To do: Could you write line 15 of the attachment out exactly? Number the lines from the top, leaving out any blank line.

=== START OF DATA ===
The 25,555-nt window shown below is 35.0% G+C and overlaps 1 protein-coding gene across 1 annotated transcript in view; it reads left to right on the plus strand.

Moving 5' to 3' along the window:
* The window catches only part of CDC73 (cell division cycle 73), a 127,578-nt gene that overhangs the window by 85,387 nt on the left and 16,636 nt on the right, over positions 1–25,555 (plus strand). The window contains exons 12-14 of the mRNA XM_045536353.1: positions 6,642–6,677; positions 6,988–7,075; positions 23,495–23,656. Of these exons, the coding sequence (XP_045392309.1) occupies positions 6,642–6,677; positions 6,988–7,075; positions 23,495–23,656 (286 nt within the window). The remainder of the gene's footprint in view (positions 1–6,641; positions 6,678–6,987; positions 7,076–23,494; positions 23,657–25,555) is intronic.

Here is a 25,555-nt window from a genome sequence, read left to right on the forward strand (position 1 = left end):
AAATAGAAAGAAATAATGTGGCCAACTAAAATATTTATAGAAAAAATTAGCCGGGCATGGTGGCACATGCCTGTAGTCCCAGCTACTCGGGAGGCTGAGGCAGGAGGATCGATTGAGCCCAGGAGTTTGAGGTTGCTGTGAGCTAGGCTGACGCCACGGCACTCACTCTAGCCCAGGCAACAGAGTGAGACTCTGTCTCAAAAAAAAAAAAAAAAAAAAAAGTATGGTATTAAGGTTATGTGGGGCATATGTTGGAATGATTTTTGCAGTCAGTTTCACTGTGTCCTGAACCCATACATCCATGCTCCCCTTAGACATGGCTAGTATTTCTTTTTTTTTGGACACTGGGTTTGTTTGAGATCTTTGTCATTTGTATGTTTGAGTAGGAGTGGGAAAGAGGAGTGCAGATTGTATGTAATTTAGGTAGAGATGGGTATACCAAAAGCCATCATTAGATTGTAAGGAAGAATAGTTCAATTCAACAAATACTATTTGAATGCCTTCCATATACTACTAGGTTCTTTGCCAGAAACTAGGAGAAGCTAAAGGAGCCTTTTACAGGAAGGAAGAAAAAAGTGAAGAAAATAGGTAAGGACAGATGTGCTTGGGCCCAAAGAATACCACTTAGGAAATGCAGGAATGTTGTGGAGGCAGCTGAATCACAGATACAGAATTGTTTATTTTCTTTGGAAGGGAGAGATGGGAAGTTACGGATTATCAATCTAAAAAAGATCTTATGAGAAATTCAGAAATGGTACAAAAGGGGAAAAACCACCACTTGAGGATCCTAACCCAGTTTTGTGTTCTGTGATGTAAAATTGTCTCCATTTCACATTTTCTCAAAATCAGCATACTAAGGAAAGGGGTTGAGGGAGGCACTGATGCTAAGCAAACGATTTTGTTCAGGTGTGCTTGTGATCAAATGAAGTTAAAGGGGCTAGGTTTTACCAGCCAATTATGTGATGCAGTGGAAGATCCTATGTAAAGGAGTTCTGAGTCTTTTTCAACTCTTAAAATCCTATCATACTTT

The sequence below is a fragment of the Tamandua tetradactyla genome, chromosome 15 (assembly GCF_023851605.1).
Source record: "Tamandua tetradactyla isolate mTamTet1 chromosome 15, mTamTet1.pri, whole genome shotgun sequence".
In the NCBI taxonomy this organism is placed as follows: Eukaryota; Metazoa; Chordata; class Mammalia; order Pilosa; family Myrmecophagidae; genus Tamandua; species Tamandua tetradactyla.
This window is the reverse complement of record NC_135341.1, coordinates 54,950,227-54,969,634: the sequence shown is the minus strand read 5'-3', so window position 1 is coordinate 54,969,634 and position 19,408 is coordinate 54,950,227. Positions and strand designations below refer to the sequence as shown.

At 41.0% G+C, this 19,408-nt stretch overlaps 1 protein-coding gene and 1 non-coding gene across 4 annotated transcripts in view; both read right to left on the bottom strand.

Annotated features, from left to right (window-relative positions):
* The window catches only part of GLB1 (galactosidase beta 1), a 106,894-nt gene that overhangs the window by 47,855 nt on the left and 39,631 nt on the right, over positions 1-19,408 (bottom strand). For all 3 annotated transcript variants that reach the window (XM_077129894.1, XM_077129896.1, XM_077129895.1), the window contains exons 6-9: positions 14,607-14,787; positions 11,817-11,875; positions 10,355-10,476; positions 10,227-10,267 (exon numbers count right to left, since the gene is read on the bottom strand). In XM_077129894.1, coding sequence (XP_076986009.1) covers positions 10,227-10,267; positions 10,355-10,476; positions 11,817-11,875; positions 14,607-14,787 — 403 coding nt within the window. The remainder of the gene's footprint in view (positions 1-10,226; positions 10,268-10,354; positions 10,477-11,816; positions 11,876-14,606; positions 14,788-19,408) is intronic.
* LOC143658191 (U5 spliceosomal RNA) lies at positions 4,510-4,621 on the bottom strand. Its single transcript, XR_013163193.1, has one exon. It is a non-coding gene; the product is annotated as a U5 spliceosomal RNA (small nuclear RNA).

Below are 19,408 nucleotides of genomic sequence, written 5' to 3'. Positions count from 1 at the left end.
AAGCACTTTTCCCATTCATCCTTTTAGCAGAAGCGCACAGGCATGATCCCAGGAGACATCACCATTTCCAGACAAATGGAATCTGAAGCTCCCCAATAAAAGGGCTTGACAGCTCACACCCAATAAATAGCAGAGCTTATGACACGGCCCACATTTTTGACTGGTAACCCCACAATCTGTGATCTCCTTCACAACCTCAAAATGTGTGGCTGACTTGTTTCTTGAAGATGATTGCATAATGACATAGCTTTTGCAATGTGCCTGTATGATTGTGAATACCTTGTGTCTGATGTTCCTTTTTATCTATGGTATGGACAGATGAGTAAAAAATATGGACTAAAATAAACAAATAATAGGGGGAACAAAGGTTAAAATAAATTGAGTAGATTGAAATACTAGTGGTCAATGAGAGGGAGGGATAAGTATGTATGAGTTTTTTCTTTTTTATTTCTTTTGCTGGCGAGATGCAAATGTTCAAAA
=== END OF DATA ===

AAGCACTTTTCCCATTCATCCTTTTAGCAGAAGCGCACAGGCATGATCCCAGGAGACATCACCATTTCCAGACAAATGGAATCTGAAGCTCCCCAATAAAAGGGCTTGACAGCTCACACCCAATAAATAGCAGAGCTTATGACACGGCCCACATTTTTGACTGGTAACCCCACAATCTGTGATCTCCTTCACAACCTCAAAATGTGTGGCTGACTTGTTTCTTGAAGATGATTGCATAATGACATAGCTTTTGCAATGTGCCTGTATGATTGTGAATACCTTGTGTCTGATGTTCCTTTTTATCTATGGTATGGACAGATGAGTAAAAAATATGGACTAAAATAAACAAATAATAGGGGGAACAAAGGTTAAAATAAATTGAGTAGATTGAAATACTAGTGGTCAATGAGAGGGAGGGATAAGTATGTATGAGTTTTTTCTTTTTTATTTCTTTTGCTGGCGAGATGCAAATGTTCAAAA